March 6, 2008
Mica Mosbacher is a Houston-based fundraiser, philanthropist and former journalist. She is a board member of Strake Jesuit Preparatory School and American Hospital of Paris and serves as a trustee of Houston Ballet. Additionally, she has been active in fundraising for Texas Association Against Sexual Assault and Houston Area Women’s Center, as well as MD Anderson Cancer Center. Mosbacher also serves on the national council of Best Friends, Best Men. Currently, she is spearheading an effort to build a public art piece in Houston on tolerance. She attended Hollins University and The University of Texas at Austin. Mosbacher, whose term on the UH System Board of Regents expires Aug. 31, 2013, replaced Raul Gonzalez.
Q What is your opinion of the state of higher education in America today? What’s working, what’s not ...?
A One of the greatest strengths in America is our diversity—our so-called melting pot of many immigrants and cultures. I was interested to read in USA Today that last year more women earned degrees than men. This is a significant shift from the early 1950s. More students from all races and backgrounds are attending college than ever before. The opportunity to earn a degree from a college or university is the strength of our country. This increasing diversity in our colleges and universities strengthens our democracy. Our country’s diversity enhances global competiveness. Diversity fosters respect and helps build communities, where individuals are able to compete through their contributions to society.
In Houston, we have broad ethnic diversity. In our city, our society is open, and there is room for any individual to join the leadership in our community through his or her efforts, work ethic and ambition. Our country’s more than 3,000 universities and colleges are as diverse as our culture. This diversity is one of the strengths in our college system. UH is one of the most diverse research universities in the world. There is an opportunity at UH to learn from others who are different from ourselves. We have a chance to enhance our education when we listen to those who hold different beliefs and come from different social environments. Education within the diverse setting of the city of Houston is part of UH System’s strength. Diversity within UH classes, as well as its environment, prepares students to make major contributions in an increasingly complex and competitive global society. UH reaches out and is working hard to maintain a diverse learning environment. Hugh Roy Cullen’s vision was that this university, started during the Depression, be one for working men and women. He did not want the school to be only for those with upper-income families. UH has achieved this goal.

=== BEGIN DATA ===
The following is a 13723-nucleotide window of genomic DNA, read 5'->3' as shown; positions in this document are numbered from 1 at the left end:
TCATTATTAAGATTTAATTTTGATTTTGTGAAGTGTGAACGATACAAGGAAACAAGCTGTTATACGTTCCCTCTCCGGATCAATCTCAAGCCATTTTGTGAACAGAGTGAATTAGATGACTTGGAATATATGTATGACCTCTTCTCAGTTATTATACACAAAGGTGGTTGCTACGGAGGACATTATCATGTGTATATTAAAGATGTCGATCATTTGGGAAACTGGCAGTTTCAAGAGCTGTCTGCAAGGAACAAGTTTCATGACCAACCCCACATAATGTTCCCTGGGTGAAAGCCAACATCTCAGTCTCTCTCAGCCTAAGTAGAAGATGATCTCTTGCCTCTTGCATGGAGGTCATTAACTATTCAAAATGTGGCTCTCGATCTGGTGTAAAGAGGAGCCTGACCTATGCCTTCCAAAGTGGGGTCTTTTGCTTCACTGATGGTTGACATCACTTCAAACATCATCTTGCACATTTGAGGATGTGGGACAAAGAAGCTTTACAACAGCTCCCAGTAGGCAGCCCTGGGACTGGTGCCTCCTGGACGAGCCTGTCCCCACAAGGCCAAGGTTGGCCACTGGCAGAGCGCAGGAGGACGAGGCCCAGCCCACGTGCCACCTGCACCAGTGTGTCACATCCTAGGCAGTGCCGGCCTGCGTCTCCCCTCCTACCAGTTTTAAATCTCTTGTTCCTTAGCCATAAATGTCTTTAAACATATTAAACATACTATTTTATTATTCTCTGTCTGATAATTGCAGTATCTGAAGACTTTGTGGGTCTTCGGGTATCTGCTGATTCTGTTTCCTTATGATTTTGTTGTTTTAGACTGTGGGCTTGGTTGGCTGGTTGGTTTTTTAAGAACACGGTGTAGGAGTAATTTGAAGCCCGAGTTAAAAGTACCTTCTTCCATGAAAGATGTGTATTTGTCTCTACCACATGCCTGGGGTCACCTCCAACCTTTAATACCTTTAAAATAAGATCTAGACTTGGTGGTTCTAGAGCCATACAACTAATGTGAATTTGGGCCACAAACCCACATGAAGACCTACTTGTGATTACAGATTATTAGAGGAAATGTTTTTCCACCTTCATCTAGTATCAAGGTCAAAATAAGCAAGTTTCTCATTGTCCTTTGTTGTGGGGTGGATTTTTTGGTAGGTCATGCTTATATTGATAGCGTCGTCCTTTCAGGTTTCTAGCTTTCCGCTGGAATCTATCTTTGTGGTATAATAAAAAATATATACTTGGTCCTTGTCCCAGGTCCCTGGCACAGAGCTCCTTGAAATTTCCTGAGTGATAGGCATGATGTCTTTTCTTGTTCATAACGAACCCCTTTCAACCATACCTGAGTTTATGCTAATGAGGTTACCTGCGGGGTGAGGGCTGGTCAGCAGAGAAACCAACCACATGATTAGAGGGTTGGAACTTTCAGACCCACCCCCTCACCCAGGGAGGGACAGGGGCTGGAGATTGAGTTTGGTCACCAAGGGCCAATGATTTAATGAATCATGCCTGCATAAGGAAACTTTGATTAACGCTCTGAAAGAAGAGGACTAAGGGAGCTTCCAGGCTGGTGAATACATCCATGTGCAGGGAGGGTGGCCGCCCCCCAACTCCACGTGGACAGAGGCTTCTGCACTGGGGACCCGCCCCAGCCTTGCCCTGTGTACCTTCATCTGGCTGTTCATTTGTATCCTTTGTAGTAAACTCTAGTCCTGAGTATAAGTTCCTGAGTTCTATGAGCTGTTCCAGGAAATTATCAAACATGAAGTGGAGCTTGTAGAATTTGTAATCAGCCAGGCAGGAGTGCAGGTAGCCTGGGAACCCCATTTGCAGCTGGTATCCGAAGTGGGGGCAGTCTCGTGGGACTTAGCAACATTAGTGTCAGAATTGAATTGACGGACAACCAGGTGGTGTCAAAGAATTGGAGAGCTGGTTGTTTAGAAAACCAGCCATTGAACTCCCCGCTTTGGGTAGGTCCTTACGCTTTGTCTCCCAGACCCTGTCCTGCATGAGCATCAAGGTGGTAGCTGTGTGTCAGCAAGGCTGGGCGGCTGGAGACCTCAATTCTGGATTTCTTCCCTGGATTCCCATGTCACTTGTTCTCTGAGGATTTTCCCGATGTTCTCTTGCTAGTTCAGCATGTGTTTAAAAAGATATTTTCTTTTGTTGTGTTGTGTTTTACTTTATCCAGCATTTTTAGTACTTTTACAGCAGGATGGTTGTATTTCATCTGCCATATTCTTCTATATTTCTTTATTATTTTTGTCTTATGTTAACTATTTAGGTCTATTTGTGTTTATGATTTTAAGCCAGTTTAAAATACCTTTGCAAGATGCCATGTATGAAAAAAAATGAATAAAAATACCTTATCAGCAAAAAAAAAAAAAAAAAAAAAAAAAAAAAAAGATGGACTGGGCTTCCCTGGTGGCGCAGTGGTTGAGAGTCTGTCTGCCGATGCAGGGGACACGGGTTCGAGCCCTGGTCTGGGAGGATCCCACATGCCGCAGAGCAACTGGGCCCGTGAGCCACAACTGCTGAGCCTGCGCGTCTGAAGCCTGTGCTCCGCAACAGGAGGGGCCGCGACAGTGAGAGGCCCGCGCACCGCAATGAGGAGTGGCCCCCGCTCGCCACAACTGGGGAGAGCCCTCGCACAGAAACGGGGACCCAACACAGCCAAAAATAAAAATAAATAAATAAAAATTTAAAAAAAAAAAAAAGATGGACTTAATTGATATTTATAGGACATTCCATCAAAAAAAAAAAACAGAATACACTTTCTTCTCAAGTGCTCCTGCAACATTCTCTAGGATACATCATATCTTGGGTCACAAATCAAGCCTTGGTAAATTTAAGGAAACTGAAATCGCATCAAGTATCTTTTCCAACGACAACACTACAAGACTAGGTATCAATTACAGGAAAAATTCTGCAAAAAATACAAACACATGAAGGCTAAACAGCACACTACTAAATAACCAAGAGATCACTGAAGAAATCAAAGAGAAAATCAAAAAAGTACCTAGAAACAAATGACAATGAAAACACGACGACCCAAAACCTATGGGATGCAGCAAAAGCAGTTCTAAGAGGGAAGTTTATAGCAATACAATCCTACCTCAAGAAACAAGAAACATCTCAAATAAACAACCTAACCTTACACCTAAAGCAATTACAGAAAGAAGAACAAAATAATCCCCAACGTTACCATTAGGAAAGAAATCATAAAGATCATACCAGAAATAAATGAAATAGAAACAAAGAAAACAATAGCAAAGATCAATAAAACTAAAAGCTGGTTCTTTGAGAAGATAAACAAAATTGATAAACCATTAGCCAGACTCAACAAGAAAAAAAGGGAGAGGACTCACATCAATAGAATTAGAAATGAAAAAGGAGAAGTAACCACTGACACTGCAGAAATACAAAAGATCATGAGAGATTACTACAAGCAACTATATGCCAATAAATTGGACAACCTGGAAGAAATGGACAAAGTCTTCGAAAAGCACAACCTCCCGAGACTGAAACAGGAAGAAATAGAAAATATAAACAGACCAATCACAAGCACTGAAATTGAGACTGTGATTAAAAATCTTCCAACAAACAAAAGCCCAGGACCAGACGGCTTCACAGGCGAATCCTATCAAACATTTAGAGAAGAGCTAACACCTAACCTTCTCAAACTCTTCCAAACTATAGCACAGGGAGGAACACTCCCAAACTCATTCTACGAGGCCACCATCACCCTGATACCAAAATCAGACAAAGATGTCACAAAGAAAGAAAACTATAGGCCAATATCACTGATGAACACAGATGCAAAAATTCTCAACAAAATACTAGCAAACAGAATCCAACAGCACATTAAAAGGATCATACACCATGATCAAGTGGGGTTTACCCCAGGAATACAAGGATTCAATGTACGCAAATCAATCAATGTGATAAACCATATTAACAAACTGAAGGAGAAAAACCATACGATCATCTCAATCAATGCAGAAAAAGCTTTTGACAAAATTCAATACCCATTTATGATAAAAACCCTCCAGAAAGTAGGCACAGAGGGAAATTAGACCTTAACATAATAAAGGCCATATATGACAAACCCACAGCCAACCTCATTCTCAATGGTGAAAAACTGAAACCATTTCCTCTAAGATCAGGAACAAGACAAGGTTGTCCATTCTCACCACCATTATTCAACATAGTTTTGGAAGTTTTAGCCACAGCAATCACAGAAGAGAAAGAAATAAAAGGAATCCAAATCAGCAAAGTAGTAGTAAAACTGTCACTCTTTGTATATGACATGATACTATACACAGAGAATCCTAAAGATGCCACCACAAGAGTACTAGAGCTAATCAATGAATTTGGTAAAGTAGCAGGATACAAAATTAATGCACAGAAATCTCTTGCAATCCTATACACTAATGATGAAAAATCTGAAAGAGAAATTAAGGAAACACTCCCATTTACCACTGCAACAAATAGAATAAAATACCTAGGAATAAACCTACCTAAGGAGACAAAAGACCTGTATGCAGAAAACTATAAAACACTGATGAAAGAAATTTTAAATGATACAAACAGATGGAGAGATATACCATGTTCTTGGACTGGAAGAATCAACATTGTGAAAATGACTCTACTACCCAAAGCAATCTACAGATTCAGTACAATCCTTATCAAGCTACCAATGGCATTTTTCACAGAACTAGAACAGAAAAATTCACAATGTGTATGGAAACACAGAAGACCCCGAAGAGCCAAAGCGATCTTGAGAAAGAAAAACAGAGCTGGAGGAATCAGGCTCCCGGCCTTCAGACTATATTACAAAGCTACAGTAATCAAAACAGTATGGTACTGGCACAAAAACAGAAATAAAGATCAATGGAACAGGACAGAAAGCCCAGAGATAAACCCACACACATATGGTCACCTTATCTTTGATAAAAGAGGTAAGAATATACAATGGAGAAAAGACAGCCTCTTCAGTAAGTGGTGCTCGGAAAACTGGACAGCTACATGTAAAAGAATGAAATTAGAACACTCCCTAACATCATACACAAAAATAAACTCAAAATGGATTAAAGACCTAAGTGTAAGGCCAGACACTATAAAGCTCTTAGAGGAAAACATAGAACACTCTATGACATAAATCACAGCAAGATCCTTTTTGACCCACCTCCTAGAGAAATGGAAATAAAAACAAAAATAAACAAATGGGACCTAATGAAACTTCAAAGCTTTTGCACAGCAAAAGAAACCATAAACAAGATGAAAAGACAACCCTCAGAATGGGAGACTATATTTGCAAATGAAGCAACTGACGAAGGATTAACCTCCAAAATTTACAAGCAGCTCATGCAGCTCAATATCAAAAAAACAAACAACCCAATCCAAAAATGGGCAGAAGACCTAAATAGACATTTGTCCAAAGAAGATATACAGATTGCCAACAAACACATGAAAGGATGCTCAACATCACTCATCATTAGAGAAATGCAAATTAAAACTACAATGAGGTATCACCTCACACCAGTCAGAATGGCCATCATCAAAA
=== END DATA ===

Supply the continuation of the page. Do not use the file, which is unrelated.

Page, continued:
However, there are challenges. To most people who immigrate to America, there is an expectation to improve their lives. They come, partly, because of the opportunity for a higher education. Our country is proud to be the land of opportunity. Enrollment is increasing each year at a fast rate. As costs of higher education and tuition continue to soar, the main challenge is to make education affordable to lower-income families. While financial aid is available, the number of students graduating with debt is increasing at a rapid rate as well. Though American colleges and universities are thought to be the best in the world, there is a struggle to keep up with worldwide competitiveness. The UH System does a good job providing financial aid to a large percentage of its more than 57,000 students.
Q For the uninformed, how would you describe what it is a UH System Regent does?
A The diversity and synergy of the UH System is reflected in the backgrounds of its regents as well. I am one of three female regents recently appointed by Gov. Rick Perry. The Board of Regents is the governing board and has several fiduciary and mandated responsibilities as outlined by the Texas Education Code. We, as regents, will seek to nurture UH and help it achieve its full potential and mission. Among the responsibilities of regents is to appoint the president and chancellor of the UH System. Last year, the board selected our chancellor and president Renu Khator. I believe she will lead UH into an exciting new decade. She has accomplished more in her first six weeks at the university than some people accomplish in a lifetime. Her leadership style and initiative to reach out beyond the system and connect with Houstonians will help to greatly enhance the stature of the university and bring new opportunities.
Q You studied communications at The University of Texas at Austin. How did you choose that major and that school?